The attitude towards the Leader

The attitude towards the Leader

A recent public opinion poll carried out by the All-Russian Polling Center revealed that 50% of today’s Russians „consider Stalin’s roll positively“, while 37% are „unfavourably disposed towards him“. It is a very interesting fact that almost identic proportions – 46% „for“ and 39% „against“ him – can be observed among the young people, as well. What can we conclude from this? Delving into the matter a little more thoroughly and comparing these results with the results of other opinion polls, we will see that there is anything but sympathies towards socialism, the Soviet past, etc.

Let us have a look at first at some more details for a better illustration. One may, of course, sympathize with a public or political figure, i.e. of a historical person, as someone, who lived and made decisions under specific conditions and circumstances. You can feel enthusiastic about about the great Dzingis Khan without wishing him to be one of the rulers over today’s Russia, or one can put Napoleon on a level with a very progressive personality of politics, without allowing the methods he used to apply at his time to be re-established here and now. Stalin. however, is not merely indicative for the past. 42% of the interviewed stated that the country needs a statesman of „Stalin’s kind“ right now.

„What a huge leftist electorate!“ – says the superficial analyst, but he is very much mistaken there. It is no leftist electorate at all, but rather a radically rightist – and, apart from this, not a liberal one, of course. The Victorian England or Italy at Mussolini’s time were not liberal, but – to put it mildly – they were somewhat „right“. Let us now get back to Stalin. The test showed very simple results: an extremely rightist position can be found among those Russians, who love Stalin more than Lenin, the October Revolution, the Socialist structure, etc. What is more, these two kinds of sympathy correlate with eachother in no way. One can hate the „Reds“, but be enthusiastic about „the Stalinist Imperium“. This is usually the position of the Russian nationalists. And there are quite a few businessmen, who get sick when they hear the words „revolution“, „Russian Social-Democrat Labor Party (Bolsheviki)“, „marxism“ and „The Capital“, but nevertheless adore the „Father of all people“.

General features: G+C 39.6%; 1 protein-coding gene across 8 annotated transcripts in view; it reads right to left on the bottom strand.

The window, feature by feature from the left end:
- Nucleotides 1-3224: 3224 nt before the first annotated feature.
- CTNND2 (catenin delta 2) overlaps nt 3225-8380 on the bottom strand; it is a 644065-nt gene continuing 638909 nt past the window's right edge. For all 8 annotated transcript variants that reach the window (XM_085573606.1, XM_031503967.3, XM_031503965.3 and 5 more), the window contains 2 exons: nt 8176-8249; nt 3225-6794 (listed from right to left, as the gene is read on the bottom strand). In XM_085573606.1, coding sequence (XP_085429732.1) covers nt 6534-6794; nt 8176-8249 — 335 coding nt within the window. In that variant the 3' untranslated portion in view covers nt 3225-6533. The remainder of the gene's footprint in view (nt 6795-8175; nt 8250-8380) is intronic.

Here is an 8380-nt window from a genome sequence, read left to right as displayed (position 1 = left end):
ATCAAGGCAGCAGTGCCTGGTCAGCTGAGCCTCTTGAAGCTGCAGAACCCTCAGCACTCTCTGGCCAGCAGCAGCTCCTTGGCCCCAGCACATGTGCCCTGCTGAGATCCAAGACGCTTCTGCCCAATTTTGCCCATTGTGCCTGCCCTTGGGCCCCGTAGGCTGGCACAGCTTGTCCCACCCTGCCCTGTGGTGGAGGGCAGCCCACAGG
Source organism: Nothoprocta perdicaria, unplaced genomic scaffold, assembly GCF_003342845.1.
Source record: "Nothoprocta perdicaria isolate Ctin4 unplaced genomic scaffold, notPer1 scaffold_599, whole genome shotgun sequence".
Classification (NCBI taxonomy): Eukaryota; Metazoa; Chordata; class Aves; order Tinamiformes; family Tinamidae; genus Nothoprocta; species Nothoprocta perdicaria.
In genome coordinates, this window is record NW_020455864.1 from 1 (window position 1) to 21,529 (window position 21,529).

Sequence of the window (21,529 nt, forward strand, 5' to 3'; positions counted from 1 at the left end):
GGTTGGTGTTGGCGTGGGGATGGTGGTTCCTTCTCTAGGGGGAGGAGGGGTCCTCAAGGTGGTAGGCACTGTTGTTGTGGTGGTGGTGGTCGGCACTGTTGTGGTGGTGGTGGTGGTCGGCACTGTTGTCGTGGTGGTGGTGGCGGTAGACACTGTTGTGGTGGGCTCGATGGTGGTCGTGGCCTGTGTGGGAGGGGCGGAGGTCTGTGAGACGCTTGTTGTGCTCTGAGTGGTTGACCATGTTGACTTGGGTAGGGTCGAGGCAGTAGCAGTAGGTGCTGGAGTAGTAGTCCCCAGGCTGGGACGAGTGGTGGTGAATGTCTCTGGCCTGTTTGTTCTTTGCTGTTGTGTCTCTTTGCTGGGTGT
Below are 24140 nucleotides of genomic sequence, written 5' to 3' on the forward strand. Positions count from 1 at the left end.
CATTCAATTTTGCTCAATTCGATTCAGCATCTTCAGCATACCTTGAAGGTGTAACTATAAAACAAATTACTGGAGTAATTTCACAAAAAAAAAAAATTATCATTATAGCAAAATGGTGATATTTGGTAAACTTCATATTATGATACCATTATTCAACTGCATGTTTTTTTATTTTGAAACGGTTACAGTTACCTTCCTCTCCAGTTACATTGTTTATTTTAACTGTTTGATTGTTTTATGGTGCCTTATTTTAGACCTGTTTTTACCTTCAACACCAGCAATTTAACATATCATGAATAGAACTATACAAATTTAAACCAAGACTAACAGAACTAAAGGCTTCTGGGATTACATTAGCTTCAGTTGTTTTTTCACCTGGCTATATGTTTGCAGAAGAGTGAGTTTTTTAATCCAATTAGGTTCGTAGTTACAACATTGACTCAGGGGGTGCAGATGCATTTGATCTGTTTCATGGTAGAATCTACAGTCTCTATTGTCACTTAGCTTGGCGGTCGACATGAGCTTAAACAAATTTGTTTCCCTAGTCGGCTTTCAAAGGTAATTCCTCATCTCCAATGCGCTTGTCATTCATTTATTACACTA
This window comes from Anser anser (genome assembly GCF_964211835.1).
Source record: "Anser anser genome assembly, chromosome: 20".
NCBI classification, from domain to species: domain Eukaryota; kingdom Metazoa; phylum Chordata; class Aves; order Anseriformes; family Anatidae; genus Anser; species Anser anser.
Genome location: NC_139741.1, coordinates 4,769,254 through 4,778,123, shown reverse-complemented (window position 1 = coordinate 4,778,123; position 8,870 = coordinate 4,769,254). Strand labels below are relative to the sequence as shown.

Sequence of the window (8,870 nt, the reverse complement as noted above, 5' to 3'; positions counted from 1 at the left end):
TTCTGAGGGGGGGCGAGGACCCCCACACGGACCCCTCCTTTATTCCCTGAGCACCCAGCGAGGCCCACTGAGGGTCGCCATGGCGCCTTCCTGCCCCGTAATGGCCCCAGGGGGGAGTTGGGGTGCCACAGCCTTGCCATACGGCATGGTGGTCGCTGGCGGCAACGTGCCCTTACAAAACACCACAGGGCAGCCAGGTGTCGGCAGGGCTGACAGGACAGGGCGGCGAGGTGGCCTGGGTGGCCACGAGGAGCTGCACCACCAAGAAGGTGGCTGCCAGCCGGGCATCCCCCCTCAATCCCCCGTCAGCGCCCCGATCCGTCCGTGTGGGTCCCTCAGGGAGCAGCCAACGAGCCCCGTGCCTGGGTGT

One can rate the Soviet-Union from two entirely different positions. One can rate it highly, because „there was order at those times“, „America feared us“, it was „a vertical state“, whereby Putin’s today’s regime can be compared, more or less, to some amateur talented activities. Une can also rate the former Soviet-Union high, because it guaranteed free medical care, a free educational system, free housing, a progressive, up-to-date state of sciences and world culture. Moreover there was a vertical mobilitiy, many a country was envious of, as well as a „high esteem of the working man“, as it was declared by state propaganda again and again. At first sight one might call this „national-socialistic“, on closer examination, however, social-democratic. In the first case Stalin is seen as supporting column of the fatherland, who ruled the people with a rod of iron. In the second case, Josef Visarionovich represents the reaction, the so-called Thermidor (the day, when the French Revolution ended; translator’s note), „ he abolished the Soviets“, „he betrayed Lenin’s heritage“, he is the black spot in front of the light, clear background of the USSR. One accepts him, but only as „something inevitable, as an evil one cannot escape from“.

One can easily imagine, which type the majority of the genralissimo’s venerators belong to and what kind of perspectives result from this.

Krasnoyarsk Evening Paper 09.09.06